Good on the government for its determination to keep having the "uncomfortable conversation" about child abuse. Sad it's not talking much sense
Discretion. Professional judgment. Tough decisions made from years of experience. These are some of the most important tools available to Child, Youth and Family staff when it comes to deciding how best to protect vulnerable children, so why would the government want to take that away?
The short answer is because child abuse is a problem that refuses to go away. It seems our abuse rates just aren't decreasing and remain some of the worst in the developed world, so any responsible government should be looking at creative ways to keep Kiwi kids safe. We should all be feeling desperate about how we can turn this terrible trend around. If I give Paula Bennett the benefit of the doubt – and accept that this is an issue of deep concern to her, as she says and as I've been told by others – I can put her latest policy idea down to just such desperation.
But the temptation in politics is to do something, anything, without stopping to make sure that the something tried doesn't make things worse. I think this is such a case.
Bennett says cabinet is considering changing the law so that the court can tell abusive parents that any future children will be removed at birth. The goal is to stop abusive parents having more children, she says. What she doesn't say is just how this would all be enforced, but it seems it would be some mandatory court order.
This idea appears flawed on numerous levels, such as how anyone could enforce such a law (without compulsory sterilisation), whether victim mothers would end up suffering for the sins of abusive fathers and if there aren't better ways to address the causes of abuse, thus building a fence at the top of that ol' cliff.
But the flaws begin with the very premise this vague policy idea rests on. It assumes a significant number of New Zealand children are being left in the care of known abusers. I'd like to see Bennett's evidence for this, because my understanding is that's not the case. Those who abuse, even neglect, their children will already have them taken away in – to use a favourite National Party line – 'the vast bulk' of cases.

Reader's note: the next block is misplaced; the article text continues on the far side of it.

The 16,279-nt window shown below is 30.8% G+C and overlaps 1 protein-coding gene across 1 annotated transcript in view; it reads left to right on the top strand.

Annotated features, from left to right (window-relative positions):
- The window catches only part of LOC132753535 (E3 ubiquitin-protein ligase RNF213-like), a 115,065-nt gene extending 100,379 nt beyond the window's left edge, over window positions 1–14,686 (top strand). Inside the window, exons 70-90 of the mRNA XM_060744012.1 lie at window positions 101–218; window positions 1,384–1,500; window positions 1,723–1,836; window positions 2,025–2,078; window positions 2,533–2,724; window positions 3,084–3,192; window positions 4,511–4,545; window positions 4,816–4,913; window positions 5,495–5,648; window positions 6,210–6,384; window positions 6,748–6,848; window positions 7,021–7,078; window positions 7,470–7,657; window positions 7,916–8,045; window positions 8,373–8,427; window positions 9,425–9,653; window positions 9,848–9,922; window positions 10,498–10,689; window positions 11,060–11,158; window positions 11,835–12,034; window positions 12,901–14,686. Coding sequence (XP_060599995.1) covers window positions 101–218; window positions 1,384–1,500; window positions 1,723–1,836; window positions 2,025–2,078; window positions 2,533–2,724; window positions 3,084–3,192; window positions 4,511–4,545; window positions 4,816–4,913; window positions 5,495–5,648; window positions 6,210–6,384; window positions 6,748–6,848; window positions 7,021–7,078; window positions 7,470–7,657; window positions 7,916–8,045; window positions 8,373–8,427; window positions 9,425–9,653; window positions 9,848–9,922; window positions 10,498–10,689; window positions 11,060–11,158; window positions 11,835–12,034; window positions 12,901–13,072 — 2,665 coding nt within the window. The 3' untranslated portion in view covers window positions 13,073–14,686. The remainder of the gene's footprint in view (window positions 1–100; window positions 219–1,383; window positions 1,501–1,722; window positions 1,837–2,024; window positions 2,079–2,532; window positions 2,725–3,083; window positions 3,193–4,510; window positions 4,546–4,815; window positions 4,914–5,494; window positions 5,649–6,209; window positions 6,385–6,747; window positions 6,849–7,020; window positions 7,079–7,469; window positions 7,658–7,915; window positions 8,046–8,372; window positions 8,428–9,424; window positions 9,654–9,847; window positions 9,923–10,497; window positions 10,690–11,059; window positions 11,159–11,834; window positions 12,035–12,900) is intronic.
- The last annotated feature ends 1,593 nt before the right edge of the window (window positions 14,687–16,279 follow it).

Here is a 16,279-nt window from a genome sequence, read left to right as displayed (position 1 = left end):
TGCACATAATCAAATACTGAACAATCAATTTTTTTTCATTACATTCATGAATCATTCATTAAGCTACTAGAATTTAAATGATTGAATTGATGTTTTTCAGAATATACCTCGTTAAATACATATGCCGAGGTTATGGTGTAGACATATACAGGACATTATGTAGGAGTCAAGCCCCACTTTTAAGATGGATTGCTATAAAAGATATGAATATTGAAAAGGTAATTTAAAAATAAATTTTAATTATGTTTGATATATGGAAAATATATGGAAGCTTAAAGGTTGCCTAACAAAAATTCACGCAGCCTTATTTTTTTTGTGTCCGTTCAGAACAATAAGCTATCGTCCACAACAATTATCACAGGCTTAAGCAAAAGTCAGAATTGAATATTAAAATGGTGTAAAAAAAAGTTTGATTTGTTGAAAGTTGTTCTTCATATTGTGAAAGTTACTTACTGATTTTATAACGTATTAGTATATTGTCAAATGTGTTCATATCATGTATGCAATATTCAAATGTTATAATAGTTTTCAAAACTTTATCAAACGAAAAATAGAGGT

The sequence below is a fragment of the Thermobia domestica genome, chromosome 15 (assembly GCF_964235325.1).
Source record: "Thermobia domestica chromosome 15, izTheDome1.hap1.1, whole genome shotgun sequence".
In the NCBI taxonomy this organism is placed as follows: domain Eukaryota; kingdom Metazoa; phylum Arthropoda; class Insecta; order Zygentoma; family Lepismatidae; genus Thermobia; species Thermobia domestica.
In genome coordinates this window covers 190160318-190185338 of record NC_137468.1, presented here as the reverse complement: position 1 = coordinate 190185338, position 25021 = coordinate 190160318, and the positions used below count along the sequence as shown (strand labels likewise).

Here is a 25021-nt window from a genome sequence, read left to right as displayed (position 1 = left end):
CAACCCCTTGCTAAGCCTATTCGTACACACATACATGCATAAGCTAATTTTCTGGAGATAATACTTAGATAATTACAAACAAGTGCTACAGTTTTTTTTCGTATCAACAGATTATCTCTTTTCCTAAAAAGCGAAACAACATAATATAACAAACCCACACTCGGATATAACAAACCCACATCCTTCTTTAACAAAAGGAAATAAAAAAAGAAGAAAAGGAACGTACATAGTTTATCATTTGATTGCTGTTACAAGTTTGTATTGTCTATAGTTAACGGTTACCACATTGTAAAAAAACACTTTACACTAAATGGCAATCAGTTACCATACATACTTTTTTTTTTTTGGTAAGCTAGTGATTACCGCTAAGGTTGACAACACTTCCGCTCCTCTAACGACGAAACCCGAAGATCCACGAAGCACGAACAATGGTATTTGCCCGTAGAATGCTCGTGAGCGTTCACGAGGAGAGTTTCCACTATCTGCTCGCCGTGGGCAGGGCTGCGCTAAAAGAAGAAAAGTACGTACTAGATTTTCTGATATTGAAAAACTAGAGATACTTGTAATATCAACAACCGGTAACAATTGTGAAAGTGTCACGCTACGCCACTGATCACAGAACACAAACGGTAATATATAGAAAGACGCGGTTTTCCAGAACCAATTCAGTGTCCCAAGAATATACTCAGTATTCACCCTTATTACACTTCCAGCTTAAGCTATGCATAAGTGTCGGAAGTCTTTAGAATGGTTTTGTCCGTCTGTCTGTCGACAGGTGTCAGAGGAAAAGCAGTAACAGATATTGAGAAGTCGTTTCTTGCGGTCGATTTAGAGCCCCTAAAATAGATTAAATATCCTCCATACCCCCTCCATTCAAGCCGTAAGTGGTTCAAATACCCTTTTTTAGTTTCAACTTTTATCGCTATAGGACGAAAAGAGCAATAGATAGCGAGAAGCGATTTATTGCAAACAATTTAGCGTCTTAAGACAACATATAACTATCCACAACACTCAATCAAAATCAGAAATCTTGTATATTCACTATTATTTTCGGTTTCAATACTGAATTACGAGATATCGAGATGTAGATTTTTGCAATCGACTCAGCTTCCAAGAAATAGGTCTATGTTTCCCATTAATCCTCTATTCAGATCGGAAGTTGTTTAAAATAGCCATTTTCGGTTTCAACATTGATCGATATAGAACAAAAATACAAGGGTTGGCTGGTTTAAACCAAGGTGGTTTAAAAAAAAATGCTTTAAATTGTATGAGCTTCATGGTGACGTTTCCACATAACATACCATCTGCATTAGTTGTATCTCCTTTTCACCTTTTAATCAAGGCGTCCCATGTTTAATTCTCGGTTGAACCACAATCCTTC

As it stands, Child, Youth and Family has the power – through existing court orders – to remove a child from the care of an abusive of negligent parent. Last year, 148 babies were removed in the first month of their lives; in 2010 it was 177.
Bennett implies many more should have been removed. But the number of children removed from abusive parents is in truth much higher than that. I have no idea how many, but more children are removed at two months... at six months... at a year.
The reality as I understand it is that CYF workers take a child-focused, preventative approach, especially for pre-schoolers. While Bennett talks about removing kids from the most serious abusers, such as killers, children are already removed from homes for much less. Most "unexplained accidents" are sufficient for CYF to remove a child, if the professional assessment is that the child is at risk.
Those, such as Peter Dunne, who have complained at the level of intervention Bennett is suggesting are missing the point; the power for intervention and removal already exists and is frequently exercised.
What does "remove" means? It might be for a while or forever; it may mean the child lives with a family member but the parent has some access; it may mean the parent can earn access again if they can deal with whatever's plaguing them – get out of an abusive relationship, kick the drugs, get counselling for the abuse they themselves suffered or whatever.
Sometimes it may be clear as day that a child has to be whisked away from an abusive parent or household. But if another family member can care for the child, the law encourages the child to stay within the whanau.
So could an abusive parent not have the chance to re-build their relationship? Or while a parent may be too violent or drunk or plain hopeless to be lead caregiver, might there not be a place for them somewhere in the child's life? Sometimes, no. But in other instances, I could imagine that working out.
If we stop, think for a minute and get past our anger, it's obvious abuse or neglect aren't always black and white issues. Talk of "zero tolerance" sounds tough, but it ignores the messy grey areas of life.
If one parent is abusive, is it necessarily true that the child is better away from both parents? Can we really assume that a parent once abusive will always be abusive? With the right rehab or with support "wrapped around them", maybe the child needn't be removed permanently. If a single example of abuse or neglect leads to a single conviction, should that deny someone the right to parent for all time?
Because, while the child's basic safety is the number one priority, maintaining or rescuing family relationships should also be of concern. We know that kids who succeed – what Sir Peter Gluckman calls resilient kids – have strong family relationships. So if a parent can change, that could be of immense benefit to the child.
The point I'm making is that every tragic case is different, and the social workers, child psychologists, teachers, doctors and nurses, judges and so on closest to the case are best placed to use their discretion to figure out what's best for that child in that circumstance. They're certainly better placed than cabinet to define who is an "unfit parent".
I agree with John Key when he says we need to keep having this "uncomfortable conversation". But a blanket, mandatory policy that just says 'no' steals vital discretion from the experts, and to me seems like a serious mistake.